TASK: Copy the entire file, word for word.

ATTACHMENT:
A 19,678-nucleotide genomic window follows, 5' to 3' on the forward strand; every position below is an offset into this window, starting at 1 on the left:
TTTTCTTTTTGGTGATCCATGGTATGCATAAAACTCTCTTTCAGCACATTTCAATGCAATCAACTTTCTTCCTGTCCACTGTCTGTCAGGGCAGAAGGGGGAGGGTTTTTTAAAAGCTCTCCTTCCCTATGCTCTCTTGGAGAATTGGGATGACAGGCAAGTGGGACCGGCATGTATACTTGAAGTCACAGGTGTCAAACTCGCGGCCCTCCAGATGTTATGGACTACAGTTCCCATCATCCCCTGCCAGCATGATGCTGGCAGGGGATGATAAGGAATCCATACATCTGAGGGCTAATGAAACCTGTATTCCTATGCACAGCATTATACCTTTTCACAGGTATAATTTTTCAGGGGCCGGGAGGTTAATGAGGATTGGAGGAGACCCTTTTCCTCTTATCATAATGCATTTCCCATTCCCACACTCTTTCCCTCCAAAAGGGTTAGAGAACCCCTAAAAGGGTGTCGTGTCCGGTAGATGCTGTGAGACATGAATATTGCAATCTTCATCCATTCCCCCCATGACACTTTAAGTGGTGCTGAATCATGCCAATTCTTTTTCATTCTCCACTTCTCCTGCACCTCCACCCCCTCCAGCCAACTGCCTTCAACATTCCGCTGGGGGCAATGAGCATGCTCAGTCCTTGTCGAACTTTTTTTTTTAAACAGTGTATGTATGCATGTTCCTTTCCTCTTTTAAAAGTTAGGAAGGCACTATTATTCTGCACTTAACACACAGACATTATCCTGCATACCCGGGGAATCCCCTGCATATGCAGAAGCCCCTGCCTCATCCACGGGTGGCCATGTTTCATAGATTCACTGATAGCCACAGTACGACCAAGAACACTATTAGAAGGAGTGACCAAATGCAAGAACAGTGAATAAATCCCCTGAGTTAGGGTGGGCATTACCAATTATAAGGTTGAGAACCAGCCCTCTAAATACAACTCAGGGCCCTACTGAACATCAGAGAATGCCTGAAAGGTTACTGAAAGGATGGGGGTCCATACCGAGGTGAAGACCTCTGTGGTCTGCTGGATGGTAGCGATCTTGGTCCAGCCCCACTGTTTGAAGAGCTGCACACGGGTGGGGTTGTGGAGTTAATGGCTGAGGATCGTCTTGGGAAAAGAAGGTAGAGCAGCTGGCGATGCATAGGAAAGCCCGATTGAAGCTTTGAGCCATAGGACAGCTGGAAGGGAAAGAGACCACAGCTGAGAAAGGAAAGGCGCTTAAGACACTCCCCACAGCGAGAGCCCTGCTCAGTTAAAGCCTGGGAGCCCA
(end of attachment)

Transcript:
A 19,678-nucleotide genomic window follows, 5' to 3' on the forward strand; every position below is an offset into this window, starting at 1 on the left:
TTTTCTTTTTGGTGATCCATGGTATGCATAAAACTCTCTTTCAGCACATTTCAATGCAATCAACTTTCTTCCTGTCCACTGTCTGTCAGGGCAGAAGGGGGAGGGTTTTTTAAAAGCTCTCCTTCCCTATGCTCTCTTGGAGAATTGGGATGACAGGCAAGTGGGACCGGCATGTATACTTGAAGTCACAGGTGTCAAACTCGCGGCCCTCCAGATGTTATGGACTACAGTTCCCATCATCCCCTGCCAGCATGATGCTGGCAGGGGATGATAAGGAATCCATACATCTGAGGGCTAATGAAACCTGTATTCCTATGCACAGCATTATACCTTTTCACAGGTATAATTTTTCAGGGGCCGGGAGGTTAATGAGGATTGGAGGAGACCCTTTTCCTCTTATCATAATGCATTTCCCATTCCCACACTCTTTCCCTCCAAAAGGGTTAGAGAACCCCTAAAAGGGTGTCGTGTCCGGTAGATGCTGTGAGACATGAATATTGCAATCTTCATCCATTCCCCCCATGACACTTTAAGTGGTGCTGAATCATGCCAATTCTTTTTCATTCTCCACTTCTCCTGCACCTCCACCCCCTCCAGCCAACTGCCTTCAACATTCCGCTGGGGGCAATGAGCATGCTCAGTCCTTGTCGAACTTTTTTTTTTAAACAGTGTATGTATGCATGTTCCTTTCCTCTTTTAAAAGTTAGGAAGGCACTATTATTCTGCACTTAACACACAGACATTATCCTGCATACCCGGGGAATCCCCTGCATATGCAGAAGCCCCTGCCTCATCCACGGGTGGCCATGTTTCATAGATTCACTGATAGCCACAGTACGACCAAGAACACTATTAGAAGGAGTGACCAAATGCAAGAACAGTGAATAAATCCCCTGAGTTAGGGTGGGCATTACCAATTATAAGGTTGAGAACCAGCCCTCTAAATACAACTCAGGGCCCTACTGAACATCAGAGAATGCCTGAAAGGTTACTGAAAGGATGGGGGTCCATACCGAGGTGAAGACCTCTGTGGTCTGCTGGATGGTAGCGATCTTGGTCCAGCCCCACTGTTTGAAGAGCTGCACACGGGTGGGGTTGTGGAGTTAATGGCTGAGGATCGTCTTGGGAAAAGAAGGTAGAGCAGCTGGCGATGCATAGGAAAGCCCGATTGAAGCTTTGAGCCATAGGACAGCTGGAAGGGAAAGAGACCACAGCTGAGAAAGGAAAGGCGCTTAAGACACTCCCCACAGCGAGAGCCCTGCTCAGTTAAAGCCTGGGAGCCCA